CLEVELAND - Despite the grand-jury decision not to charge a white cop in the killing of 12-year-old Tamir Rice, the case is far from over for the city of Cleveland, the officers involved in the shooting, or the black boy's grief-stricken family.
The family is suing the city, federal prosecutors are looking into possible civil-rights charges against Timothy Loehmann and his partner, and the two officers face a departmental investigation that could result in disciplinary action, including firing.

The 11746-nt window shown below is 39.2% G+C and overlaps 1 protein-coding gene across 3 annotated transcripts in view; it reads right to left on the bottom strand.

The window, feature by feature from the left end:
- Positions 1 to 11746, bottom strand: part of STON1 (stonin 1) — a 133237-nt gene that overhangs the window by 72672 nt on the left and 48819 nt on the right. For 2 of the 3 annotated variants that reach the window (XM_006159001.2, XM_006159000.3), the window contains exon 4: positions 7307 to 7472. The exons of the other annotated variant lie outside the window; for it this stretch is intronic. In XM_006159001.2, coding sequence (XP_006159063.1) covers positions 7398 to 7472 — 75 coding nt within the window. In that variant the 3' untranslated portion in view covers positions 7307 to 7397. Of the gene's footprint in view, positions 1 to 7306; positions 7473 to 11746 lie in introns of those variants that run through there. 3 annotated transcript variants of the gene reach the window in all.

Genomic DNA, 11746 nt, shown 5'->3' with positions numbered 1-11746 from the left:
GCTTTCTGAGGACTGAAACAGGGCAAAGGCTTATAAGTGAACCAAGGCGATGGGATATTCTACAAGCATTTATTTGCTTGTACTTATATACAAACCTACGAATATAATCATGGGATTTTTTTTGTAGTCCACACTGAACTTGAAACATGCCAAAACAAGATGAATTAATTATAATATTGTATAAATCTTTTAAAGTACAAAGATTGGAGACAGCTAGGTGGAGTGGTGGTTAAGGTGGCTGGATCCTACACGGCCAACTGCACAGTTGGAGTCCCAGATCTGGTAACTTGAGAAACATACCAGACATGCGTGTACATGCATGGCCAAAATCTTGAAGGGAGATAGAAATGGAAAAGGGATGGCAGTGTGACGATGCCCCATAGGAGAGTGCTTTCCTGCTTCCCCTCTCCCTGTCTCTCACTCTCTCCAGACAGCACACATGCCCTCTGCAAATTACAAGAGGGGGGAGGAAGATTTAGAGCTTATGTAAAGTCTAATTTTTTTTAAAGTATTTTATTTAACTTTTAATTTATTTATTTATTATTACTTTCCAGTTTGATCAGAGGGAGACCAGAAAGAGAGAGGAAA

Tamir was carrying what turned out to be a pellet gun when Loehmann shot and killed the boy within two seconds of emerging from his police cruiser in November 2014. On Monday, prosecutors said a grand jury concluded that Loehmann reasonably believed that it was a real gun and that his life was in danger.
The case has stirred racial tensions and added Cleveland to the list of U.S. cities - Ferguson, Mo.; Baltimore; North Charleston, S.C.; and New York City, among them - where blacks have died in the past two years at the hands of police.
Yesterday, about 50 people marched peacefully in front of the county courthouse in downtown Cleveland to protest the grand-jury decision. Demonstrators chanted, "Justice for Tamir!"